Look at your most popular SKUs sold and those sold at high volumes throughout the year, and research which product categories may be trending this holiday season so you can strategically bulk up on the inventory most likely to fly off the shelves. In addition to forecasting which items will need to be restocked regularly at the top of the season, keep a close eye on how inventory is performing throughout peak, especially as holiday shopping starts to really ramp now through early fall.
Proactively measuring, planning for, and managing inventory ebbs and flows will allow you to efficiently address spikes in demand before your business becomes overwhelmed.
Another way to get ahead is by identifying where operations tend to get stuck, and implementing process automations to improve workflows and bridge those gaps. One potential solution can be found in shipping automation rules that auto-apply carrier and service-level preferences as defaults or “if-then” rules, helping you print labels and get packages out the door 50% faster. Manifests also help streamline and speed up your shipping process, providing you with a one-page document and a single bar code that carriers can scan to accept several packages at once. We also recommend stocking up on packaging and supplies now to avoid facing scarcity and delays as order volume upticks impact the entire e-commerce industry. It’s also good to note that USPS can help minimize your costs on this front by offering free shipping supplies for certain package sizes.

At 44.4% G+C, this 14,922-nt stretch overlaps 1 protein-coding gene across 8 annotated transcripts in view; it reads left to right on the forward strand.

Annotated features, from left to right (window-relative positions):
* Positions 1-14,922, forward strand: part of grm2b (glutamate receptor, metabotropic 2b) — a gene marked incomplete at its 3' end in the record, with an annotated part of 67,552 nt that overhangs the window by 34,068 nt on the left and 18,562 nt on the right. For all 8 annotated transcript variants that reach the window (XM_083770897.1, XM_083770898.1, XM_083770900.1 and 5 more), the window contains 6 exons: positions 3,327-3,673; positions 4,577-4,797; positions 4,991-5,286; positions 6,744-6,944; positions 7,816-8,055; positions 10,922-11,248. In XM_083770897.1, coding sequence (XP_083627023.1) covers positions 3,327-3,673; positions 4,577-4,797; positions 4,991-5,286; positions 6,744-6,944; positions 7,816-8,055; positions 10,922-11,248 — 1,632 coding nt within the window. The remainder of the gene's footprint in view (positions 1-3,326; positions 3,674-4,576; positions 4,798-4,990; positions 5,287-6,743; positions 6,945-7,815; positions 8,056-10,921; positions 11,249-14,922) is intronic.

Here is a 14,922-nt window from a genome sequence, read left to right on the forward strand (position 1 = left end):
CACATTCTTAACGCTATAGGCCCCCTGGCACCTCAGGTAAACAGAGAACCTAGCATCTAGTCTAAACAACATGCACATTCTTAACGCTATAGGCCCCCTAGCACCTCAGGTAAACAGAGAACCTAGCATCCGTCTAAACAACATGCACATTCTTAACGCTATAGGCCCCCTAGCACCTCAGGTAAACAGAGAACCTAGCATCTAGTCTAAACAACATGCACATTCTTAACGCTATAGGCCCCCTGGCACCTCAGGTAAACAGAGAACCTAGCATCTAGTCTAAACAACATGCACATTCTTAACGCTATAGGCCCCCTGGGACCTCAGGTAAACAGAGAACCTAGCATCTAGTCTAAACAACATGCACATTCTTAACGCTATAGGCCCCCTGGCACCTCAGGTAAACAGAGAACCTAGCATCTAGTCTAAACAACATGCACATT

As an e-commerce merchant, being well-prepared to meet a peak season spike at the outset gives you the opportunity to deliver more of your most popular products to more customers with more speed, driving better end- to-end fulfillment experiences and — ultimately — more loyalty, no matter your fulfillment locations.
Shippo is a multi-carrier shipping API and web app. E-commerce businesses, marketplaces, and platforms are able to connect to multiple shipping carriers around the world from one API and dashboard, through Shippo. Businesses can get shipping rates, print labels, automate international documents, track shipments, and facilitate returns.
Businesses are able to instantly access multiple shipping carriers for real-time rates, shipping labels, international paperwork, package tracking, and return logistics.